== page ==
After all the necessary tests and examinations, Nisa was referred for a cesarean section at another maternity hospital, to ensure safety for both her and the baby.
This story is an example of how perseverance and self-belief can overcome the most difficult situations. Thanks to the intervention of REActors and the client’s determination, she was able to ensure the safe delivery of her baby despite the bureaucracy and denials she faced. This is an important reminder that fighting for your rights and taking care of your health is always worth the effort.
The issues faced by people living with HIV are not overlooked in Azerbaijan. The story of Samir (name changed) is just one of many cases, and former prisoners who have spent time in prison for breaking the law are well aware of the problem. Before being imprisoned, Samir injected drugs and got HIV as a result of improper syringe use. Despite his imprisonment, he did not stop his dangerous practice after his release.
It was known that the Republican Narcology Center (RNC) could provide an opportunity to participate in an opioid substitution therapy (OST) program. However, Samir faced a refusal when he applied to the Center, motivated by the need to undergo mandatory treatment before joining the program.
In June 2023, Samir sought help from the REActor and asked for assistance in enrolling in the OST program. He explained that he was already taking antiretroviral treatment and enrolling in the program would help him to break the cycle.
Given that the organization is a member of the Country Coordinating Mechanism, which also includes the RNC, the project coordinator contacted the head of the Center. As a result of the discussion, it was agreed that Samir could be included in the OST program without mandatory pre-treatment. For convenience, Samir’s inclusion in the program was done at a point located at the Republican AIDS Center.
The current situation with HIV-positive prisoners in Azerbaijan has its own nuances. In recent years, the country has taken steps to improve access to health services, legal aid and social protection for key populations, including those released from detention. However, significant work remains to be done to achieve positive change.
Several laws in the Republic of North Macedonia govern the right to privacy of patient’s medical records and information, which are given special consideration in data protection laws. However, in some cases, patients’ HIV status is disclosed, which can have a significant impact on their social lives and violate their right to privacy and family life.
Scarlet Letter: “HIV+”
In November 2022, the patient, a person living with HIV, visited the Clinic for Plastic and Reconstructive Surgery, where he was scheduled to undergo surgical intervention for the third time in six years. During the consultations, the patient informed the anesthesiologist and the surgeon that he had been diagnosed with HIV a year ago, that he was taking antiretroviral medications, and that his virus level was undetectable. Such information did not prevent the surgeon from performing the surgery, and he was scheduled for surgery the following month. There were 15 people in the operating room on the day of the surgery, and the anesthesiologist told the patient that he was supposed to notify them about his HIV status, which he had previously done.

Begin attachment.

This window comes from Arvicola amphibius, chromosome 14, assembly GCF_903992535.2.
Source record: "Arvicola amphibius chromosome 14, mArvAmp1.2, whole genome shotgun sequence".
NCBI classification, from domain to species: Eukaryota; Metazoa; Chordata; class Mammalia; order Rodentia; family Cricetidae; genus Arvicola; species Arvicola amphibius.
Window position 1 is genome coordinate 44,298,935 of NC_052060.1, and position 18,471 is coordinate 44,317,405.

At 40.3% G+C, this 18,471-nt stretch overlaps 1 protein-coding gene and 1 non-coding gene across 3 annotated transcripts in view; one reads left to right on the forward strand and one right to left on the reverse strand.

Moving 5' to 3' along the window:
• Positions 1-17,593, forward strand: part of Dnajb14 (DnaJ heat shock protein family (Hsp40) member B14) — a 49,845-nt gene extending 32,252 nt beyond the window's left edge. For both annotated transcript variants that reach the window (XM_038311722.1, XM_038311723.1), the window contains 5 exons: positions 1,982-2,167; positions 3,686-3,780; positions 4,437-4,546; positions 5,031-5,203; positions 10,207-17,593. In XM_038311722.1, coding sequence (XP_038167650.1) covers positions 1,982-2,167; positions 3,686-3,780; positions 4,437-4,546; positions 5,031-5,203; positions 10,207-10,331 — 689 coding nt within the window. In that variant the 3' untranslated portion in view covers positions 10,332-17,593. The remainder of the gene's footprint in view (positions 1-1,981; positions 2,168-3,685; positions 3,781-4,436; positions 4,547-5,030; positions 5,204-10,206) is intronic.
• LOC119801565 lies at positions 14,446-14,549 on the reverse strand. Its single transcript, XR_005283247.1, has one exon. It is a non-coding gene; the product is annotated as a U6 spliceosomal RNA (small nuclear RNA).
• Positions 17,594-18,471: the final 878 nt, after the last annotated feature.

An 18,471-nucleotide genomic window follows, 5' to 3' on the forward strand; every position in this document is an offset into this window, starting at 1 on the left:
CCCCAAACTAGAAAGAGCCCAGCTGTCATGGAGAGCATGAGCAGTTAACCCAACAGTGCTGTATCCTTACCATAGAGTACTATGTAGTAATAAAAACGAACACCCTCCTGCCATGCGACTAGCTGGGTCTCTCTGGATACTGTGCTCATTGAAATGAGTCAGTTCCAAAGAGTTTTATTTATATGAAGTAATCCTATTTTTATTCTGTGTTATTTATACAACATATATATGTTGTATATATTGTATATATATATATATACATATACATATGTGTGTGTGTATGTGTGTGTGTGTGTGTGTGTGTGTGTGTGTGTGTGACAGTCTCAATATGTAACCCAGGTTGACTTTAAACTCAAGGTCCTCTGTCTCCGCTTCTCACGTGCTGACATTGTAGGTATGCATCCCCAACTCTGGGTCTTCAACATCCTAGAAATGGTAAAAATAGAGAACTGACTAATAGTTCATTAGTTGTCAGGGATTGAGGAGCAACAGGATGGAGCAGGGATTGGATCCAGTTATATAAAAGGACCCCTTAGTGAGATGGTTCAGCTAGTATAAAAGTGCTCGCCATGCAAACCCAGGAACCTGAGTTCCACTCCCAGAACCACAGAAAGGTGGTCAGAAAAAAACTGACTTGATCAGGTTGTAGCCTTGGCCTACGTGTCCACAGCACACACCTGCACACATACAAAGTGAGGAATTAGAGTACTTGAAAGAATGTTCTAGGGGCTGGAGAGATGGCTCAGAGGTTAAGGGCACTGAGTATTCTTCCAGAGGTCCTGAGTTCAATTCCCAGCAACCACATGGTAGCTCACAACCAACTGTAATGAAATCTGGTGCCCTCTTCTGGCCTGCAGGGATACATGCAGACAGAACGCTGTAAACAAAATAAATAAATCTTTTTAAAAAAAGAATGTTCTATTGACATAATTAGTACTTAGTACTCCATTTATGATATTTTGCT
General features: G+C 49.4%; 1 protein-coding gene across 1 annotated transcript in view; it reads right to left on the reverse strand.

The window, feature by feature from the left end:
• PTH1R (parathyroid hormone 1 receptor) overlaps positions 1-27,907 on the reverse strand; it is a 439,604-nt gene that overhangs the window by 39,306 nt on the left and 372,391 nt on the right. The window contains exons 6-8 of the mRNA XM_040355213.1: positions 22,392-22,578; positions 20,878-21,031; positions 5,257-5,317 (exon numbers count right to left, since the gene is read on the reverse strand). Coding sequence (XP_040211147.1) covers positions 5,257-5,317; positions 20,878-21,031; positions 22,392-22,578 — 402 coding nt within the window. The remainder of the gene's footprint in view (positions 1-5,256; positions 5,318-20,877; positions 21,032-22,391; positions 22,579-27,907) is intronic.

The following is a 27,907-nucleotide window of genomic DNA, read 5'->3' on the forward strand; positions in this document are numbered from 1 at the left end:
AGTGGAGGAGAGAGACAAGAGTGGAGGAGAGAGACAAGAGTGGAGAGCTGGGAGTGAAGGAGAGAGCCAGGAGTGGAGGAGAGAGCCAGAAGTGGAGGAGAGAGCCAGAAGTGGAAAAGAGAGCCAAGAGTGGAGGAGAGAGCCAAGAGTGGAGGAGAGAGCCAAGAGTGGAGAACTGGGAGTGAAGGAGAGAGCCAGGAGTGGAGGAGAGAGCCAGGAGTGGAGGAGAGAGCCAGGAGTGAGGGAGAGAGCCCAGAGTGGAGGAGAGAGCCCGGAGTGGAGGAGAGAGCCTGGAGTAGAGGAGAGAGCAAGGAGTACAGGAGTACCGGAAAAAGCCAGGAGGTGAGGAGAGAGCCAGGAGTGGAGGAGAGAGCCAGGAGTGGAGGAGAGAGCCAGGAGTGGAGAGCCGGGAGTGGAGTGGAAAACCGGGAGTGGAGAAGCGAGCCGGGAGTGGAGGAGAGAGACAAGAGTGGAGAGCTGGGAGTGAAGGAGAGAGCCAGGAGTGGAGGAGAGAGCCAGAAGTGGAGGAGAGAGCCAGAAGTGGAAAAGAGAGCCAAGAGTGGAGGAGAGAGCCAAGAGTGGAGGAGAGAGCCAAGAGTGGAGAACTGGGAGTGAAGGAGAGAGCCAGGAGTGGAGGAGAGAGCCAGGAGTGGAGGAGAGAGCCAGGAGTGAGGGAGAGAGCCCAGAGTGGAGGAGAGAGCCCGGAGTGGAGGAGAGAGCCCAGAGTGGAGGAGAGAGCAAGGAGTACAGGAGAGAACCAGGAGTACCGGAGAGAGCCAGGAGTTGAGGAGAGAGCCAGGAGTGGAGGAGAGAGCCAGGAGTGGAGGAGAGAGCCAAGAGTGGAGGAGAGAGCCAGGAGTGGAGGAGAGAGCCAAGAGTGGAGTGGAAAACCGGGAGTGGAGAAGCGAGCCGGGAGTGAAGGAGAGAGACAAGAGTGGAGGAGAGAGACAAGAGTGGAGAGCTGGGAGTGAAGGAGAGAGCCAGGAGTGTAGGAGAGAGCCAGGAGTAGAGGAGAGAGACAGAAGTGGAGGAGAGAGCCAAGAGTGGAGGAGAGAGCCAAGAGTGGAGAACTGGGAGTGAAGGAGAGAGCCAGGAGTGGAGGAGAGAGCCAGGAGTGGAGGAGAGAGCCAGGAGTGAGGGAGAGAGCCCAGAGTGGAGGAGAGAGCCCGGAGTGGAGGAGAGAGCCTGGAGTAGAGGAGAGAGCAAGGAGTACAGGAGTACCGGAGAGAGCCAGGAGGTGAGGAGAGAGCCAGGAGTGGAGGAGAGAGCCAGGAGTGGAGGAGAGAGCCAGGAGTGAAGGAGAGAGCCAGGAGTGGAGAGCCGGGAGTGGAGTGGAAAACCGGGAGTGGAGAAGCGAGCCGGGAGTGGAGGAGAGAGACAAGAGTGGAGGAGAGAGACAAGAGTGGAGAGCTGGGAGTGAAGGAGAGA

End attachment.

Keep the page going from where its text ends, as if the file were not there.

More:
During his stay at the Clinic, the patient was subjected to stigmatizing and unprofessional behavior from medical professionals, particularly medical nurses. “HIV+” was written in bold and red letters on his patient documents, including his medical history and temperature list. This was not standard practice, and as a result, all of the other six patients in the same room learned about his HIV – status. Additionally, the nurses warned the young doctors to be “extra careful” with the patient and to “not touch” him.
REAction and outcome
The patient agreed for the Association «Stronger Together»to send a letter to the Clinic’s director outlining the facts of the situation and the legal provisions that had been broken. Following the delivery of the letter, representatives of the Association met with the Director and several Clinic employees, who stated that they required more information about the patient because they did not recall a patient living with HIV being admitted to the Clinic. Following the sharing of such information, another meeting was held at which the employees acknowledged the accuracy of the patient’s claims and apologized to the Association and the patient. The head nurse told the representatives of an internal meeting, where she informed the personnel of their responsibilities as physicians. The Association and the Clinic agreed to work together to educate young doctors about HIV and the social implications of an HIV diagnosis on patients, by signing a Memorandum of Understanding. The first workshop resulting from the Memorandum was held in early June of this year.
The situation of HIV-positive prisoners in Kazakhstan faces challenges and discrimination, especially in the process of reintegration back into society. The denial of resocialization services to HIV-positive prisoner Damir (name changed) was a clear example of the limitations faced by HIV-positive people upon release from correctional facilities.